This website uses cookies primarily for visitor analytics. Certain pages will ask you to fill in contact details to receive additional information. On these pages you have the option of having the site log your details for future visits. Indicating you want the site to remember your details will place a cookie on your device. To view our full cookie policy, please click here. You can also view it at any time by going to our Contact Us page.

How disorderly a pile is your machinery technical file?

08 August 2013

For those that design and manufacture machinery, compiling the technical files for CE marking, as well as the documentation that their customers are required to produce by the Provision and Use of Work Equipment Regulations (PUWER), might seem a straightforward task.

However, both the procedural and documentation requirements for the Machinery Directive 2006 are still regularly overlooked, says Paul Laidler.

Before any item of machinery can be legally placed on the market in the EU, it must bear the CE marking. This cannot be applied unless the machine has been proven to meet the requirements of the Machinery Directive and any other applicable directives. An essential element of this is the production of a technical file which must conform to the provisions set out in the Machinery Directive. 

So what process should be followed to ensure that documentation is up to the required standard?

There is now even greater emphasis on performing and documenting risk assessments. As it is easier to design safety in than to engineer hazards out, this process must start at the product design phase. 

Annex VII of the Machinery Directive states, in paragraph 1(a), that the technical file must now include

“documentation on risk assessment demonstrating the procedure followed, including:
i. a list of the essential health and safety requirements (EHSRs) which apply to the machinery,
ii. the description of the protective measures implemented to eliminate identified hazards or to reduce risks and, when appropriate, the indication of the residual risks associated with the machinery”.

In addition, EHSR 1.1.2 states:

machinery must be designed and constructed so that it is fitted for its function, taking into account foreseeable misuse” and “the aim of measures taken must be to eliminate any risk throughout the foreseeable lifetime of the machinery”. 

Risk assessments are not only required by the Machinery Directive, they are also an essential ingredient in machinery end users meeting the PUWER requirements.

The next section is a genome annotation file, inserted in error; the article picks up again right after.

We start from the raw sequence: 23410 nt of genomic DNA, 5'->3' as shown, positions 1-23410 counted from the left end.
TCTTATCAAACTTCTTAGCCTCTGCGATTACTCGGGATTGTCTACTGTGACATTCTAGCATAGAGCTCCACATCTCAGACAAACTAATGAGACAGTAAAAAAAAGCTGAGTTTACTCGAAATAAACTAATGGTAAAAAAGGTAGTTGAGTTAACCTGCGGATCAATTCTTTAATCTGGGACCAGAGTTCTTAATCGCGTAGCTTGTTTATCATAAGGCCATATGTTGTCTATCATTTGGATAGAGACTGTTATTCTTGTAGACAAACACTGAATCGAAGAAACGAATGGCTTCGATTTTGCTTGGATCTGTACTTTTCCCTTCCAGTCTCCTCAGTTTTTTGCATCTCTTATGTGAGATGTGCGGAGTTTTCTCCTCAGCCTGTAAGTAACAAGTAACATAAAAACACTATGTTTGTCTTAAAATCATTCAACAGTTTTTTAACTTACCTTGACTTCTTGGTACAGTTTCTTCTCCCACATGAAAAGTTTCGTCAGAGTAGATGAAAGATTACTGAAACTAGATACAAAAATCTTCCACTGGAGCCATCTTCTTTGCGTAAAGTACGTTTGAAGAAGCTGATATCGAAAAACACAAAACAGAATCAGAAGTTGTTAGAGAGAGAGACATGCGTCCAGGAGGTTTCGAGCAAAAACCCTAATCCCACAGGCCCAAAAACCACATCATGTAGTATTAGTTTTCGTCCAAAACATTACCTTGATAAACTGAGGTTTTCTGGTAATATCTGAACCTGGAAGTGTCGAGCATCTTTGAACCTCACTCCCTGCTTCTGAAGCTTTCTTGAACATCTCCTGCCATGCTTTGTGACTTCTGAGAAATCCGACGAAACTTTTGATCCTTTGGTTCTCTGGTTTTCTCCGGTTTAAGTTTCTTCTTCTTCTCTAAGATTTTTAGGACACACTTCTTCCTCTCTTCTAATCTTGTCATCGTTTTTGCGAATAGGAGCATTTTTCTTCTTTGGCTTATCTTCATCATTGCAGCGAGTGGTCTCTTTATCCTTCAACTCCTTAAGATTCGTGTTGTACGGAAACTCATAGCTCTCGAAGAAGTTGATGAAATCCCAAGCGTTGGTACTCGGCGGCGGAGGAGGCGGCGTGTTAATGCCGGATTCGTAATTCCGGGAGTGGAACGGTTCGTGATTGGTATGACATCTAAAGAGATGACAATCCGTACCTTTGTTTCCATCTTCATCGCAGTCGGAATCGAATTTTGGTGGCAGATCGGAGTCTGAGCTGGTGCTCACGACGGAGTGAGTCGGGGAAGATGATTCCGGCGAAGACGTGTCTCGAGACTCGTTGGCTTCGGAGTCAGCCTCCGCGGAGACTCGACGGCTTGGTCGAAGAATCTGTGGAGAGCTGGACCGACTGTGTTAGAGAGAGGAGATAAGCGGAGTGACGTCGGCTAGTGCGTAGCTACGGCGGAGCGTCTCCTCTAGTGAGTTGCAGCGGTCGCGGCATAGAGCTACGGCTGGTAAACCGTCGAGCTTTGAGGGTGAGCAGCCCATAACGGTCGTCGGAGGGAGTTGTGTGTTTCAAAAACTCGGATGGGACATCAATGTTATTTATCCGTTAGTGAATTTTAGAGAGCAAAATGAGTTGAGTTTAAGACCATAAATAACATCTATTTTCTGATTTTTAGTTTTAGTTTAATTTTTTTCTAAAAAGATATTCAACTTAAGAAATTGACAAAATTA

One challenge is to successfully introduce the adoption of a company-wide standardised approach to risk assessment. Another is ensuring that nothing is missed when carrying out the risk assessments.

Finally, ways must also be found to present the documentation in a convenient format, archive it securely so that it cannot be lost or damaged, and ensure that it can be retrieved easily as needed.

The risk assessment solution
There are software packages that have been specifically designed for machinery compliance risk management and take much of this headache away. Whatever software is chosen, it is essential that it is the latest version that reflects current legislation.

It should also allow users to decide whether they work to ISO EN 13849-1 or EN 62061 for safety related parts of the control system. As a minimum, the software should also cover the requirements of CE marking and PUWER 98. 

The best packages will guide users through the steps necessary for compliance using a simple question-and-answer approach that ensures everything is properly completed and nothing is missed.

It will then generate detailed reports in a uniform format, making it easy to document fully the risk assessment processes and, in the case of CE marking, to produce the essential technical files.

If non-compliances are found, the software will create a ‘to do’ list that ranks items in order of risk. It will also make provision for storing reports electronically, so that back-up copies can be made. 

However, machine safety is a complex area and even the best software cannot entirely eliminate the need for the advice and support from a human expert. It is therefore important to take this into account when choosing a software supplier, one that can demonstrate that it has the experience and expertise needed to provide this vital back-up.

Make the right choice, however, and your technical files should never again be disorderly piles.

Paul Laidler is business director for machinery safety at TÜV SÜD Product Service

Contact Details and Archive...

Print this page | E-mail this page

MinitecRegarl Rexnord